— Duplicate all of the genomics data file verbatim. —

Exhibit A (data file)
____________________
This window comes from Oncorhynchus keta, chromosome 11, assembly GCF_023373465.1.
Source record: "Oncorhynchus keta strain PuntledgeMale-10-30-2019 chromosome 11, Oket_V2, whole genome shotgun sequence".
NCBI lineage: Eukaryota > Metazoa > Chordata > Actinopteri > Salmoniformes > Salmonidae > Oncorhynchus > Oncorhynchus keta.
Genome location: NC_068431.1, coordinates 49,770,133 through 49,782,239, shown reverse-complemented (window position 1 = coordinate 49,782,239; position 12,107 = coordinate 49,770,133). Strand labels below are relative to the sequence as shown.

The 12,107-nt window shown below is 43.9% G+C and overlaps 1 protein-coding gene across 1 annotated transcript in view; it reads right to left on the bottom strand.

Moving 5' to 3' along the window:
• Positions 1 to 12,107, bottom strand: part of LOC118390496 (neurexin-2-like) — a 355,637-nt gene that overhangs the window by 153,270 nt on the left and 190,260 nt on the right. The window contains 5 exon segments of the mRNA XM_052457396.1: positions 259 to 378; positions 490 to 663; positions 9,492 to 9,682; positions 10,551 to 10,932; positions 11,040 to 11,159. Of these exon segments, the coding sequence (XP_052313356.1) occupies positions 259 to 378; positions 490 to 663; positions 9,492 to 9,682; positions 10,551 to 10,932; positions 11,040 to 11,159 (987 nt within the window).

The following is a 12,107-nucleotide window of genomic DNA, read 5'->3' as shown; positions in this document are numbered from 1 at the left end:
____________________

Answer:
This window comes from Oncorhynchus keta, chromosome 11, assembly GCF_023373465.1.
Source record: "Oncorhynchus keta strain PuntledgeMale-10-30-2019 chromosome 11, Oket_V2, whole genome shotgun sequence".
NCBI lineage: Eukaryota > Metazoa > Chordata > Actinopteri > Salmoniformes > Salmonidae > Oncorhynchus > Oncorhynchus keta.
Genome location: NC_068431.1, coordinates 49,770,133 through 49,782,239, shown reverse-complemented (window position 1 = coordinate 49,782,239; position 12,107 = coordinate 49,770,133). Strand labels below are relative to the sequence as shown.

The 12,107-nt window shown below is 43.9% G+C and overlaps 1 protein-coding gene across 1 annotated transcript in view; it reads right to left on the bottom strand.

Moving 5' to 3' along the window:
• Positions 1 to 12,107, bottom strand: part of LOC118390496 (neurexin-2-like) — a 355,637-nt gene that overhangs the window by 153,270 nt on the left and 190,260 nt on the right. The window contains 5 exon segments of the mRNA XM_052457396.1: positions 259 to 378; positions 490 to 663; positions 9,492 to 9,682; positions 10,551 to 10,932; positions 11,040 to 11,159. Of these exon segments, the coding sequence (XP_052313356.1) occupies positions 259 to 378; positions 490 to 663; positions 9,492 to 9,682; positions 10,551 to 10,932; positions 11,040 to 11,159 (987 nt within the window).

The following is a 12,107-nucleotide window of genomic DNA, read 5'->3' as shown; positions in this document are numbered from 1 at the left end: